Architecture of the church The Church of St. Bartholomew in Drohobych is one of the oldest churches in Galicia. The sanctuary is three-nave, Gothic, slender, without towers the vaults are supported by octagonal columns. The length of the church, including the width of the walls (1.33 m), is 42 m, the width of the front facade is 23 m, and the width of the presbytery is 11 m. The foundation is made of ashlar. The facades of the brick walls of the temple and the buttresses are decorated with a lacy diamond-shaped ornament, which is also made of bricks, which has a dark brown or dark red glaze. The walls without plaster have a raw, medieval-style look. There were also 15 supporting pillars in its original form. In the 18th century a chapel was completed on the north side of the church, and two pillars were demolished. Most of the pillars were built of ashlar, the rest of the church was built of the same brick as the whole building. The church had twelve typical windows of the Gothic style (excluding the sacristy and the chapel): from the south and east sides there were eight windows, from the north side there were three, on the west side there was one window. During the restoration of the church in 1790 the windows were made smaller in size. This distorted their original Gothic appearance and took away some of the building's charm. The oldest design elements include the large stone feet, palms and head which were walled high in the outer wall of the presbytery. According to the legend, these are the remains of a pagan idol, preserved on behalf of King Jagiello (1362-1434) as a sign of the triumph of Christianity in Poland. The stone ball below is a symbol of a loaf of bread sold for a dinar during the construction of the church. The front western part of the sanctuary ends with a cross and in the upper part there is an iron door leading to the attic. There used to be two entrances to the church from the southern side and from the northern side, where there is now a chapel. The front wall (now the main entrance) had no doors. The entrance door of the southern wall, made of white marble was set in 1422. Its production was financed by Jan Menzyk of Dombrowa (1370-1437), King Jagiello's viceroy and the first Drohobych governor. He placed the symbols of the battle of Grunwald in 1410 above the door. He received two significant swords from the Crusaders before the battle and gave them the answer of Jagiello. In memory of that event, Jan Menzyk ordered the architect to forge in the stone at the door 2 huge swords of the Crusaders, the state coat of arms and his own coat and the inscription: “Hoc templum ineuntes Deus benedie – memento animi„ - (“Bless Goodness those that is included in this sacred object – remember about your soul „). During the repair work in 1791, the door was deformed to some extent. The two swords of the Crusaders were partially reworked into crosses, finishing the door with Gothic decoration. Menzhik's coat of arms has been replaced by the city's coat of arms. The above-mentioned door is the only monument to the Battle of Grunwald built during the life of Wladyslaw II Jagiello. After Jan Menzhyk, there was only a settlement built by him (today Viitovska Gora Street). On the 500th anniversary of the battle, in 1910, the residents of Drohobych erected a symbolic monument in the churchyard. It was demolished in the 1950s. Only a commemorative plaque has been preserved that was moved to the church in 1991. The church is three-nave, without a transept (transverse nave). The main nave is twice as long and slightly wider than the side ones. The walls and vaults of the shrine were first decorated with frescoes with floral motifs. In 1790 it was decided to depict baroque religious scenes with illusionist motifs on the vaults. They also appeared on the walls. Here the main theme of the composition was the events of the city and the church with a rich inscription. From 1782 to 1793, frescos appeared in the main nave. There was Doomsday on an arch, there was a handing of the keys to St. Apostle Petro on a vault. There were decorative frescoes in the southern side of the nave, and there were religious scenes in its vault. In the 1980s, during the creation of a museum of atheism, the paintings of the northern nave were destroyed, the Gothic plaster was upholstered. In the northern nave there were the figures of deacons with incense, in the main nave by the arch there was the figure of St. Christopher with the baby Jesus and a royal or princely figure sitting on a throne, dressed in a red cloak, giving alms to the poor and beggars. After that the walls of the church were painted and the decoration with tables and images began. Four huge wooden tables in baroque style were placed on the walls of the presbytery. The texts in Latin were engraved on them. The events of the four centuries of the church were engraved above the entrance to the sacristy on the first table. On the second table there was a description of the foundation of the church and its consecration. The third table was dedicated to Father Martin Lyaten (1512-1598), a prominent citizen of Drohobych, an author of the first prayer book written in Polish. He was killed for his faith for the Protestants (Swedes) in 1598. The fourth table was preciously carved, with a giant double-headed Austrian eagle, the symbols of the Austrian emperors – Joseph II (1764-1790) and Leopold II (1747-1792), the sons of Empress Maria Theresa (1717-1780). 1791 is carved below. The parish church had 13 altars but before 1949 only eight of them remained. The Soviet authorities decided to destroy them. The main altar was in the Baroque style. It was built by the rector of the church Father Kotzelsky in 1760 (died May 18, 1789, in Drohobych). An ancient image of the mother of God in the Byzantine style was situated in the altar. A life-size wooden crucifix of Jesus Christ was above it. The history of this sculpture is extremely interesting. Thus, on July 2, 1786, during the evening service lightning struck inside of the church through the small hole and destroyed the cross, but it did not damage the figure. Three years later, a fire destroyed the altar, but the figure survived again. In Soviet times, the altar was destroyed, and the figure was preserved in the local atheistic museum at that time. The new altar was built in 2017 and was decorated with an ancient crucifix. A beautiful Renaissance monument to the wife of the Drohobych parish priest Kateryna Ramultova (unknown - 1572) was built in the main nave. It is 5.5 m high and 3 m wide. The central part of the monument has a niche deepening between wall piers from a pale-yellow alabaster with completed caps. The niche is expounded by a black marble. The figure of a woman in a lying position rest on a sloping slab, who rests easily on the right hand. The figure is much larger than the natural one, forged from dark brown alabaster with a beautiful reflection and spectacular structures of the material. The chapel of St. Anna is situated on the southern side of the nave. There once was the altar of the Heart of Jesus Christ in it that does not exist today. Soletsky's drawings have been preserved in the chapel. Nowadays there is a copy of the image of the Kokhavin Mother of God with gold frames on the illusionist altar. The frescoes on the wall under the window depict St. John of Kent and St. Valentine, patrons of the poor, sick and in love. There was a parish library above the chapel, which numbered several thousand of old prints. Today only broken bookshelves of this library have survived. The chapel of the mother of God is in the northern nave. In 1790 Father Ignacy Jarocki removed its vaults and the material was used to build the current place for the choir. The frescoes in the chapel were destroyed. In the northern part of the same nave there is an entrance to the chapel of the mother of God, the Queen of the Holy Rosary, formerly St. Nicholas. It used to be the main entrance to the church. After the desecration of the parish church in 1648, that door was bricked up and a new one was made in the western wall. At the end of the 18th century the construction of the new chapel began, which was completed in 1800.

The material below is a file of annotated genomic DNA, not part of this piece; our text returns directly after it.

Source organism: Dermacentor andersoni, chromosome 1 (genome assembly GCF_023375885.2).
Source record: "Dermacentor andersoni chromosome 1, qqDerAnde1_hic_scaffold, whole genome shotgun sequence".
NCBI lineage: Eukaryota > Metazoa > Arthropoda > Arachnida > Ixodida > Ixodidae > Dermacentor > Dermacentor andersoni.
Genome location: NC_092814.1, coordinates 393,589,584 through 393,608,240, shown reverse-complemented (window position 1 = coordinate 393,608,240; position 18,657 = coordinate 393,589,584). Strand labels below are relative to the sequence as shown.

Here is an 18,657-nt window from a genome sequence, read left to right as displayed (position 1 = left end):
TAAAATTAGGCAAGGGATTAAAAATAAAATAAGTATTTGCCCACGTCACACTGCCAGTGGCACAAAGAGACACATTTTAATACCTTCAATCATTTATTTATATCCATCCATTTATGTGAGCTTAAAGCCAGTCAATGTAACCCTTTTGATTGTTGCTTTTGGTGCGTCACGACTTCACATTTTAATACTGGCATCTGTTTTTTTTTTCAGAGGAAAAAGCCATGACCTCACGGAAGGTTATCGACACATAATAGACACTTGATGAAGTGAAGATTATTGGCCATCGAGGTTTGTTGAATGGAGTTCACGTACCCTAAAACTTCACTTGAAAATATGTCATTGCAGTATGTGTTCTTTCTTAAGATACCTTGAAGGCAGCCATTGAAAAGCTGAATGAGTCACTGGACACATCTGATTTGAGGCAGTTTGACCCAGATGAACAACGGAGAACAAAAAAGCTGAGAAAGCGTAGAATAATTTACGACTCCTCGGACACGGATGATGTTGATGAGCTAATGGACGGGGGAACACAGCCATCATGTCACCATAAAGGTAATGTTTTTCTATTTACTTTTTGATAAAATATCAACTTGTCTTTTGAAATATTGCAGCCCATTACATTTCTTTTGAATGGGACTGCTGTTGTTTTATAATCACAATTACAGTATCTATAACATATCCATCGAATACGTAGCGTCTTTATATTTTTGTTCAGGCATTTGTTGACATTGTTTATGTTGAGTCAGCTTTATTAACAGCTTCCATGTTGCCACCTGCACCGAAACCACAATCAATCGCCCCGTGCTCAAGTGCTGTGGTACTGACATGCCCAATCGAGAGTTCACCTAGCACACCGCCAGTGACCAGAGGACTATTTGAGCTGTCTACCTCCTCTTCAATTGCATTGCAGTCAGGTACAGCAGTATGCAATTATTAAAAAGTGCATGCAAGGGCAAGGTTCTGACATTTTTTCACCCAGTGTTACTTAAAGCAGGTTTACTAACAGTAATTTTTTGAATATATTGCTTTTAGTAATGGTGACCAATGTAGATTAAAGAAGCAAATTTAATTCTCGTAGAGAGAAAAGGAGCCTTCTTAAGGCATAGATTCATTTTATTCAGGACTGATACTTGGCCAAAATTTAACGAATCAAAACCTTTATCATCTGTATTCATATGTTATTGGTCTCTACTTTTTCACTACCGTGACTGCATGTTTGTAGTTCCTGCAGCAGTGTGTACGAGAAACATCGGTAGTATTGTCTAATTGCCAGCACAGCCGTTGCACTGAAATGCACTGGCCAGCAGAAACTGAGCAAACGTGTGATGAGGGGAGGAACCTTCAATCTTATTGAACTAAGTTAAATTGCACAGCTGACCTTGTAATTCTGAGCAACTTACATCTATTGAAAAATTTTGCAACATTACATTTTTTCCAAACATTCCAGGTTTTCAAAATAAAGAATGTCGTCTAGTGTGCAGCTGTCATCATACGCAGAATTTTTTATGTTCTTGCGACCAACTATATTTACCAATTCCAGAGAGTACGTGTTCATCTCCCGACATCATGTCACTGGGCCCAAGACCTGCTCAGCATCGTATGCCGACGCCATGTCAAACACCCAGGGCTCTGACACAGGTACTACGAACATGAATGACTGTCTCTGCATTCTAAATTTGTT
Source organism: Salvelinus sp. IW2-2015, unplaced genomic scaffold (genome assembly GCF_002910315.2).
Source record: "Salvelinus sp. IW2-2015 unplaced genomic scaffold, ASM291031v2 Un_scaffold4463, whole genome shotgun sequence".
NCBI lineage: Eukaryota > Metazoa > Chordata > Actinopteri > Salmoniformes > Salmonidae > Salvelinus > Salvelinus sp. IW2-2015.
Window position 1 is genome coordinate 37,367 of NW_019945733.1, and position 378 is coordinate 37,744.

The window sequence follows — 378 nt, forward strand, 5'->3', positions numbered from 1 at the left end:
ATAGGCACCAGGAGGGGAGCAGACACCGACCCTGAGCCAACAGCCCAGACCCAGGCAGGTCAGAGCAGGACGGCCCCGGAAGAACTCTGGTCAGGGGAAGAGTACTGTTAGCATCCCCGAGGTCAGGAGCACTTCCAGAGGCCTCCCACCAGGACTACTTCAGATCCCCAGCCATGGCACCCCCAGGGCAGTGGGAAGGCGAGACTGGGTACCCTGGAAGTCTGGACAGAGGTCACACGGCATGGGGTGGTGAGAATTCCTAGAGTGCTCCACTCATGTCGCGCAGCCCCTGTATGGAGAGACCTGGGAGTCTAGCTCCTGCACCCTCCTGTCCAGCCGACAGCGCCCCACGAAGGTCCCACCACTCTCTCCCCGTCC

Möchten Sie dieses Objekt in der Kuladig-App öffnen?
Wir verwenden Cookies
Dies sind zum einen technisch notwendige Cookies,
um die Funktionsfähigkeit der Seiten sicherzustellen. Diesen können Sie nicht widersprechen, wenn
Sie die Seite nutzen möchten. Darüber hinaus verwenden wir Cookies für eine Webanalyse, um die
Nutzbarkeit unserer Seiten zu optimieren, sofern Sie einverstanden sind. Mit Anklicken des Buttons
erklären Sie Ihr Einverständnis. Weitere Informationen finden Sie auf unserer Datenschutzseite.